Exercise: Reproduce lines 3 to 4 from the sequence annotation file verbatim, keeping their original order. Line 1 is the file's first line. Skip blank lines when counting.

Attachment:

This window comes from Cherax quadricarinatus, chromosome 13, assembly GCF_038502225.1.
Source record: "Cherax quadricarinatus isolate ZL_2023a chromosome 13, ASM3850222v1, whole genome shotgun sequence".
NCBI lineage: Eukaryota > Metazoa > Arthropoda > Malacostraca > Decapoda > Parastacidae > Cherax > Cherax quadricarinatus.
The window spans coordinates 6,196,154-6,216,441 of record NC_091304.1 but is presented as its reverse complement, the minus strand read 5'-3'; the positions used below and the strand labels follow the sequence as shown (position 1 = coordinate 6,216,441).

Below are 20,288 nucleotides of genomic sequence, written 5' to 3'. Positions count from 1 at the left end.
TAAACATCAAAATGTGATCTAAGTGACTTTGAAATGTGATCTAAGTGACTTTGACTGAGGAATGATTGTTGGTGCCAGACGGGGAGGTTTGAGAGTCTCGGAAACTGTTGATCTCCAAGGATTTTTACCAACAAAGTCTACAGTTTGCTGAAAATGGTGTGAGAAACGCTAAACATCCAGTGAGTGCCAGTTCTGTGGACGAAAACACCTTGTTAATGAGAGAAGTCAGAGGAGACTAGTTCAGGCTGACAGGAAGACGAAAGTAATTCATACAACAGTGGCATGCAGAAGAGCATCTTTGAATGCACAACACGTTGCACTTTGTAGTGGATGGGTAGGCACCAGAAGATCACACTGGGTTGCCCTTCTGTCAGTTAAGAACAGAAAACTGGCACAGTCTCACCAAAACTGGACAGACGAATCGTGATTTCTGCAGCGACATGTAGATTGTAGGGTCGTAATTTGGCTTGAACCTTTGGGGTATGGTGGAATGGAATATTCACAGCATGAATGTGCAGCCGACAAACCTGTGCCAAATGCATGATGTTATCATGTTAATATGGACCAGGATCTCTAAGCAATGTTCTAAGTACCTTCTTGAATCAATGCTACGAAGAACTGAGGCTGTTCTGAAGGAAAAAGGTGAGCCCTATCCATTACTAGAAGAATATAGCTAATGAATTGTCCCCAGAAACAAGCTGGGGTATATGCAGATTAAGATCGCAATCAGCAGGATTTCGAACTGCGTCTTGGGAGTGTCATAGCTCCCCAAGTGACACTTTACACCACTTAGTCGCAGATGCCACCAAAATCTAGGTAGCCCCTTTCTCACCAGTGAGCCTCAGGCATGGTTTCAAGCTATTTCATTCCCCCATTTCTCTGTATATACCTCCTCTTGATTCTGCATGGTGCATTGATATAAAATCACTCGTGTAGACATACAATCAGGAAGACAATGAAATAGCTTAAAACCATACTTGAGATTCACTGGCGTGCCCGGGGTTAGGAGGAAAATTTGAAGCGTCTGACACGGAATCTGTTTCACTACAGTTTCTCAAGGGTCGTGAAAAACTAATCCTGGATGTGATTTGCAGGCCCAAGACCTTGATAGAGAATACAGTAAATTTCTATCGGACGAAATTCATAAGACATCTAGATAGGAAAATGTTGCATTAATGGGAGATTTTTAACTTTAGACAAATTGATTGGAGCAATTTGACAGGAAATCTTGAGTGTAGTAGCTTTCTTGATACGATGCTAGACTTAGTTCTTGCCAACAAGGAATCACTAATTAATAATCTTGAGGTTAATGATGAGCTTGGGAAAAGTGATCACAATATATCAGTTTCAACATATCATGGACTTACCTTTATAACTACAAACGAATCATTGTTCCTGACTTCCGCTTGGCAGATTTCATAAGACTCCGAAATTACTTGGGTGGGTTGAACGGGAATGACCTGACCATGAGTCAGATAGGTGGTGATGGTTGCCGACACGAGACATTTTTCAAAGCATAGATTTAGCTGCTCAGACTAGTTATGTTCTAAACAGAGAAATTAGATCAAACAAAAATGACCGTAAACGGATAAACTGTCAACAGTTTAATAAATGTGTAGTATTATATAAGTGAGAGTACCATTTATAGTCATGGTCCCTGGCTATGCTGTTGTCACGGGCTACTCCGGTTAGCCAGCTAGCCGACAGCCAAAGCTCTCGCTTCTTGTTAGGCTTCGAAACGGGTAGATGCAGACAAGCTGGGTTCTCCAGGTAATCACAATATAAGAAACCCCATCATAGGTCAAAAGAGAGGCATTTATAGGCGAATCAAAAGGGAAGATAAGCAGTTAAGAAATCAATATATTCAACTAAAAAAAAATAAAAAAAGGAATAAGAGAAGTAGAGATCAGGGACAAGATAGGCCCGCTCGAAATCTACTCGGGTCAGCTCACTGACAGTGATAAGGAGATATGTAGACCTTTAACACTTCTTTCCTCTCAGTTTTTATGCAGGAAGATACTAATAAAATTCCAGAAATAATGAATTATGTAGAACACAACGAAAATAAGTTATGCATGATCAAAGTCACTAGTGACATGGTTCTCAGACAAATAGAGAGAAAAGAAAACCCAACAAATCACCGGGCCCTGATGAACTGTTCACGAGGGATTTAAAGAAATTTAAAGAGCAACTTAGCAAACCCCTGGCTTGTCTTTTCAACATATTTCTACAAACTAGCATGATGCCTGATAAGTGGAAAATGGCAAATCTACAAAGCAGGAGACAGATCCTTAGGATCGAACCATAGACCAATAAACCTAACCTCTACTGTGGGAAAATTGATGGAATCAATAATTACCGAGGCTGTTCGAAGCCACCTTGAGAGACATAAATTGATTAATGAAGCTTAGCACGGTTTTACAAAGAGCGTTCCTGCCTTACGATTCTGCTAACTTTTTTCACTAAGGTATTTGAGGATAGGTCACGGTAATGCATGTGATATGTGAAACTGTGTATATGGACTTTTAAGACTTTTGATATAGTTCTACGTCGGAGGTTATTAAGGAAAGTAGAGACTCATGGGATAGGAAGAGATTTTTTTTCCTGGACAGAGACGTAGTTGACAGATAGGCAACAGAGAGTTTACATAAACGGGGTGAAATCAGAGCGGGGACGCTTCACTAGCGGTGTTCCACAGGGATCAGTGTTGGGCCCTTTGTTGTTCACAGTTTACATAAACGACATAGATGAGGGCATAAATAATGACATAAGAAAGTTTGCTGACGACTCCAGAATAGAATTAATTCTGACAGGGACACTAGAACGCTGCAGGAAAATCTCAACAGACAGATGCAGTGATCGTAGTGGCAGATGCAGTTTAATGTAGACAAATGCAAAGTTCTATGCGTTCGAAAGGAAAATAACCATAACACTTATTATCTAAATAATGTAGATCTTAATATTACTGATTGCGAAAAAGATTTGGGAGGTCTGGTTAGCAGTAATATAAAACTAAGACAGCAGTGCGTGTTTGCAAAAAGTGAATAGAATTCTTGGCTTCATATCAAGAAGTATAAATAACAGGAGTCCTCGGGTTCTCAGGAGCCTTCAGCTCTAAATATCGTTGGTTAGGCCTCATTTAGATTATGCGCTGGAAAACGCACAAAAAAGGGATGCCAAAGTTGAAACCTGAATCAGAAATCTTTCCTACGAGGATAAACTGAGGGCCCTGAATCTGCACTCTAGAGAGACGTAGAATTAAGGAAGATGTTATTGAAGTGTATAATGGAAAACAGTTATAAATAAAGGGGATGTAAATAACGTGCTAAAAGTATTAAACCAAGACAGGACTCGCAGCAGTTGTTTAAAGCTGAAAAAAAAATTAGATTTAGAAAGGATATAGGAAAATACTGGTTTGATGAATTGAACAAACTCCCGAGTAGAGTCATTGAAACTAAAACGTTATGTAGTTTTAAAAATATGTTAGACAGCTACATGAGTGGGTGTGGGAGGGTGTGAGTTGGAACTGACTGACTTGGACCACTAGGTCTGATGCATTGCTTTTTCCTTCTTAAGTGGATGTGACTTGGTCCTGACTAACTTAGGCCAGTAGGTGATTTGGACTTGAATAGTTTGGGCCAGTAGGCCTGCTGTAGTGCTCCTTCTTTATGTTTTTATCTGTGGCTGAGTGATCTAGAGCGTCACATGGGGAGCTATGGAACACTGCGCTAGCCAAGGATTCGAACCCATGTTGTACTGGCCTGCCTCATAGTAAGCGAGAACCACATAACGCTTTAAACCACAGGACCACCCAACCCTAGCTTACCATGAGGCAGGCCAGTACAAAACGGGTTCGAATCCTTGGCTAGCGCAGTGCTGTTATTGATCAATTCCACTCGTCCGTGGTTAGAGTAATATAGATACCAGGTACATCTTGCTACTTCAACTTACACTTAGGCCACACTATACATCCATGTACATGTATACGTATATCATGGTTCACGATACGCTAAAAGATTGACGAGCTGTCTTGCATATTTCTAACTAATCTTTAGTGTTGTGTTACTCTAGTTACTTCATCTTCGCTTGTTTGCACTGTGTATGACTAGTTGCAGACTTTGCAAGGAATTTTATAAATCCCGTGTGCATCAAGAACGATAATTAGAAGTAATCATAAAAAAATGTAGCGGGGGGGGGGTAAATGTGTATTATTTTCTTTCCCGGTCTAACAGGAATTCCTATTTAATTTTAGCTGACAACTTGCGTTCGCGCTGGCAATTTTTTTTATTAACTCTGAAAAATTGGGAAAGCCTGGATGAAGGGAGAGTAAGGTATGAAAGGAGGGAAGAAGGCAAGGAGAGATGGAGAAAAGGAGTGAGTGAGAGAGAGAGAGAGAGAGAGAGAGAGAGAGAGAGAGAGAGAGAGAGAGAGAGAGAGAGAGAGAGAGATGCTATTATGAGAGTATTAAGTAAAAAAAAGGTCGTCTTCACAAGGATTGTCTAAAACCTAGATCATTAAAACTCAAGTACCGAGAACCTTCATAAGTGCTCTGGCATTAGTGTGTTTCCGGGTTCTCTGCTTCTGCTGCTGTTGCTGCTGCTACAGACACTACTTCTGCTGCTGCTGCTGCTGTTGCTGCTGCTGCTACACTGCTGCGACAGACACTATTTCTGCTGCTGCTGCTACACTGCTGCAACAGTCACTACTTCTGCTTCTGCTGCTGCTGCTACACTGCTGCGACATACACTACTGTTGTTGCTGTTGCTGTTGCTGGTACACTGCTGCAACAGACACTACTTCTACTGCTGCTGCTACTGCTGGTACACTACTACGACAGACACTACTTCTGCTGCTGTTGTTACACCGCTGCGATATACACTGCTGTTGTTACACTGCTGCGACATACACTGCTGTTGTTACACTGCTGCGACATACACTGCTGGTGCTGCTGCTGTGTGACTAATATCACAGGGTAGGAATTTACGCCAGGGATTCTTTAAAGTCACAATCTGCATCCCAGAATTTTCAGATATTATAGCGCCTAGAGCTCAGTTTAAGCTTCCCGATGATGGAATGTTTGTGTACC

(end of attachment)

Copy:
NCBI lineage: Eukaryota > Metazoa > Arthropoda > Malacostraca > Decapoda > Parastacidae > Cherax > Cherax quadricarinatus.
The window spans coordinates 6,196,154-6,216,441 of record NC_091304.1 but is presented as its reverse complement, the minus strand read 5'-3'; the positions used below and the strand labels follow the sequence as shown (position 1 = coordinate 6,216,441).